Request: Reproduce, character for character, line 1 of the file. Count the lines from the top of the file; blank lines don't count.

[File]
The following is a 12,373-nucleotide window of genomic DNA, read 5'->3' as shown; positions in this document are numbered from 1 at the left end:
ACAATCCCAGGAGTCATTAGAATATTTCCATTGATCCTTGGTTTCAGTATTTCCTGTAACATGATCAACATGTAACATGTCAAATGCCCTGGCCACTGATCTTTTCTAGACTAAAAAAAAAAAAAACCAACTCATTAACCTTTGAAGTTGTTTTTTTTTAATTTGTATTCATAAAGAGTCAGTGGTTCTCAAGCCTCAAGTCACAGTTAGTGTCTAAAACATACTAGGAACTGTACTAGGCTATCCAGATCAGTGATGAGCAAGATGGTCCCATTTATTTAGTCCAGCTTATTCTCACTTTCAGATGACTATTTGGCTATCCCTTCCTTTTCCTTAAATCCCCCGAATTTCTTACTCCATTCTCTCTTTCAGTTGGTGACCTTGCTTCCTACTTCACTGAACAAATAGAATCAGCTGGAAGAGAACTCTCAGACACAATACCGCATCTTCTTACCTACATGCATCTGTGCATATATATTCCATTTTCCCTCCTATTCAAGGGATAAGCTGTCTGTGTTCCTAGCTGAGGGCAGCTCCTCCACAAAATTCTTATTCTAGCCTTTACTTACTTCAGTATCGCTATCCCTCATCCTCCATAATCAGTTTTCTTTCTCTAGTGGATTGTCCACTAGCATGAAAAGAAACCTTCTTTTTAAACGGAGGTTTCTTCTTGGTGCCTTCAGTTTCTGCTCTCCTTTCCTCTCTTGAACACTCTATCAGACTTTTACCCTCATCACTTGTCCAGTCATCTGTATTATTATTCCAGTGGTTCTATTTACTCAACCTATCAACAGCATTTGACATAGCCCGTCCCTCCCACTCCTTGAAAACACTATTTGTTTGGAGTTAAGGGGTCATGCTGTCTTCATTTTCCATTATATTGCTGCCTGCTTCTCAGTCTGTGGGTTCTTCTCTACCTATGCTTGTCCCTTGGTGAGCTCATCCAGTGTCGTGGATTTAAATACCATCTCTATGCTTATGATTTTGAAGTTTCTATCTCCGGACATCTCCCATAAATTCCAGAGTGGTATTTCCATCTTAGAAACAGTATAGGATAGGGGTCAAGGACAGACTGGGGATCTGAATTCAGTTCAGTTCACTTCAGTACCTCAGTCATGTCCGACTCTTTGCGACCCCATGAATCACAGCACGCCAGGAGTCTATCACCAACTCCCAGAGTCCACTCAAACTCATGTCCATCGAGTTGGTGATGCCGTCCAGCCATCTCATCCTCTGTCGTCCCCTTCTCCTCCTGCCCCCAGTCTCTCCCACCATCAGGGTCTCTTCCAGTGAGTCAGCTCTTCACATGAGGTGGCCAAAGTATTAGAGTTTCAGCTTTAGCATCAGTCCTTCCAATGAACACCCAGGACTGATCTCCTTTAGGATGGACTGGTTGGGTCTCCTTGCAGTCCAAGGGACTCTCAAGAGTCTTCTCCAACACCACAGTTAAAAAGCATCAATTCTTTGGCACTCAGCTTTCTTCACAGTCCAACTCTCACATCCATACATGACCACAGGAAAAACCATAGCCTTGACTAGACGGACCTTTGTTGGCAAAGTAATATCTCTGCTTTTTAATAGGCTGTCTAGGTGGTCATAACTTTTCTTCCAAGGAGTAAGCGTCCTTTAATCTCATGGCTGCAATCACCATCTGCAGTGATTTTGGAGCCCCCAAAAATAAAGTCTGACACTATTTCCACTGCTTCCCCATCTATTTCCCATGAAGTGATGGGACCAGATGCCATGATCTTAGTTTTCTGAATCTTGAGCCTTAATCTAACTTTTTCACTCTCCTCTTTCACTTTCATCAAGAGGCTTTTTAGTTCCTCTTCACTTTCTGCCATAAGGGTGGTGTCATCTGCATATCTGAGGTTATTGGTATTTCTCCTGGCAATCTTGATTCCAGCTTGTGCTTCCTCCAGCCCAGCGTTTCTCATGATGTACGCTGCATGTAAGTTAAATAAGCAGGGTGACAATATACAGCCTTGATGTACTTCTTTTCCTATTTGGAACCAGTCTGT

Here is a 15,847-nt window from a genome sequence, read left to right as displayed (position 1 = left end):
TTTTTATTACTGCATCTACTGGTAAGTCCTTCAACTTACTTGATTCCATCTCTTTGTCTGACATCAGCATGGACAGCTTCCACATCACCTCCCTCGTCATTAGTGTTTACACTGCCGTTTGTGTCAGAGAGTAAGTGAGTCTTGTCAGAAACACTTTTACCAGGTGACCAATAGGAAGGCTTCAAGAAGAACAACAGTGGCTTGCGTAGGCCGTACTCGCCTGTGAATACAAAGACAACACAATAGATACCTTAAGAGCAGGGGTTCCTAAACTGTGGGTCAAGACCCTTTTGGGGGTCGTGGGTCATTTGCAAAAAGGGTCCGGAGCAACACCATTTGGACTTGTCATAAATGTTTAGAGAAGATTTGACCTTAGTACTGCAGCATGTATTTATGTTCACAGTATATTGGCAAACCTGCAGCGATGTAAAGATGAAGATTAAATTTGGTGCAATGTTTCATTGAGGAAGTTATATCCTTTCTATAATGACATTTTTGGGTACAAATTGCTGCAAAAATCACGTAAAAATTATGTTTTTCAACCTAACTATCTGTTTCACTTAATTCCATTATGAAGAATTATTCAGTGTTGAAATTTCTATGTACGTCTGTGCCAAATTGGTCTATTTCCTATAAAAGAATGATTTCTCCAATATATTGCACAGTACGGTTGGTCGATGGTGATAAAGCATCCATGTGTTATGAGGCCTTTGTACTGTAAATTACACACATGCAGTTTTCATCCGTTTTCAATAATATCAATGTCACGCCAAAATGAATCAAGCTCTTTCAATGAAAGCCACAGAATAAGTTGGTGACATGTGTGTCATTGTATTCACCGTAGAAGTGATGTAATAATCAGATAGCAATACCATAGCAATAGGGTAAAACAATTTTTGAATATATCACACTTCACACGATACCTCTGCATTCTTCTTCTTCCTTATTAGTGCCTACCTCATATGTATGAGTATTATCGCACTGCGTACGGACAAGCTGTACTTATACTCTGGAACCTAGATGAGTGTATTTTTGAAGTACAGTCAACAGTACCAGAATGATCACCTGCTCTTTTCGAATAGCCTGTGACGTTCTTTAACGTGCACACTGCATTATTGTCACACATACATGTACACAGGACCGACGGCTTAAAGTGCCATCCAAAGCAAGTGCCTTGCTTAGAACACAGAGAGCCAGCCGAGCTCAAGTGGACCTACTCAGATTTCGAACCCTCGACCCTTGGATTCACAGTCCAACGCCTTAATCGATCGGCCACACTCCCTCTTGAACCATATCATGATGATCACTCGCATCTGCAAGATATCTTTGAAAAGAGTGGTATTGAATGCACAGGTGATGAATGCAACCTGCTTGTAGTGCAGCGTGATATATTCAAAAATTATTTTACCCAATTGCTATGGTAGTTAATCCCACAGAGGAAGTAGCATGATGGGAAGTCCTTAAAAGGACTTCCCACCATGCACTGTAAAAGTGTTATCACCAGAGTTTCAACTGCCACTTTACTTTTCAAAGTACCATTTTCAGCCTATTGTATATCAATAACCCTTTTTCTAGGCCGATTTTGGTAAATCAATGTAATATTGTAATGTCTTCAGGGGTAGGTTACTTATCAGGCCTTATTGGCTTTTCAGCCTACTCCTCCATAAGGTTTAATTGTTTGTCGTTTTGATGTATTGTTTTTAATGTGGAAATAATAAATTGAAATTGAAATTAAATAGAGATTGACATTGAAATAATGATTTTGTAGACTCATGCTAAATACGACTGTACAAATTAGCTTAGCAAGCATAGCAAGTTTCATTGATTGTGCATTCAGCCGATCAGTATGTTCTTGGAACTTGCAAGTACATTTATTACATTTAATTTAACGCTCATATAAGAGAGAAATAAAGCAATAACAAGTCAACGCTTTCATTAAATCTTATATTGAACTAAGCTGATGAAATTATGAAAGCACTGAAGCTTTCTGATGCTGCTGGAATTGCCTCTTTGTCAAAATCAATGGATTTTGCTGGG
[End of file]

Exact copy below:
The following is a 12,373-nucleotide window of genomic DNA, read 5'->3' as shown; positions in this document are numbered from 1 at the left end: